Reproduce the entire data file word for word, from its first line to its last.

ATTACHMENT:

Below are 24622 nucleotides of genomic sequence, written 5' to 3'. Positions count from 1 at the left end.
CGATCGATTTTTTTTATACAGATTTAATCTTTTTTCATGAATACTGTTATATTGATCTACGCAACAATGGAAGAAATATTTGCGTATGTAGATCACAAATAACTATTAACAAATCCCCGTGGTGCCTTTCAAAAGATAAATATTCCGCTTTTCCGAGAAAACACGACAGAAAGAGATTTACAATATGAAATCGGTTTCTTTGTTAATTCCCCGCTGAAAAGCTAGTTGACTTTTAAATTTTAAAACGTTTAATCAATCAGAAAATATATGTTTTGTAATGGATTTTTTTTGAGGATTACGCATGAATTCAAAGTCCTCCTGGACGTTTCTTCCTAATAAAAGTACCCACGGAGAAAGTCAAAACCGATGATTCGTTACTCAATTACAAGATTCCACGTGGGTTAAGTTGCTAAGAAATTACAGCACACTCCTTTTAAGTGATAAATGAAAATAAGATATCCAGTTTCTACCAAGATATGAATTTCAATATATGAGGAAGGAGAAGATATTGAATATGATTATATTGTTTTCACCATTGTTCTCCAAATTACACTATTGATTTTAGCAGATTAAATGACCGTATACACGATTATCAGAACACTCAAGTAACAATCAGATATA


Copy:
Below are 24622 nucleotides of genomic sequence, written 5' to 3'. Positions count from 1 at the left end.
CGATCGATTTTTTTTATACAGATTTAATCTTTTTTCATGAATACTGTTATATTGATCTACGCAACAATGGAAGAAATATTTGCGTATGTAGATCACAAATAACTATTAACAAATCCCCGTGGTGCCTTTCAAAAGATAAATATTCCGCTTTTCCGAGAAAACACGACAGAAAGAGATTTACAATATGAAATCGGTTTCTTTGTTAATTCCCCGCTGAAAAGCTAGTTGACTTTTAAATTTTAAAACGTTTAATCAATCAGAAAATATATGTTTTGTAATGGATTTTTTTTGAGGATTACGCATGAATTCAAAGTCCTCCTGGACGTTTCTTCCTAATAAAAGTACCCACGGAGAAAGTCAAAACCGATGATTCGTTACTCAATTACAAGATTCCACGTGGGTTAAGTTGCTAAGAAATTACAGCACACTCCTTTTAAGTGATAAATGAAAATAAGATATCCAGTTTCTACCAAGATATGAATTTCAATATATGAGGAAGGAGAAGATATTGAATATGATTATATTGTTTTCACCATTGTTCTCCAAATTACACTATTGATTTTAGCAGATTAAATGACCGTATACACGATTATCAGAACACTCAAGTAACAATCAGATATA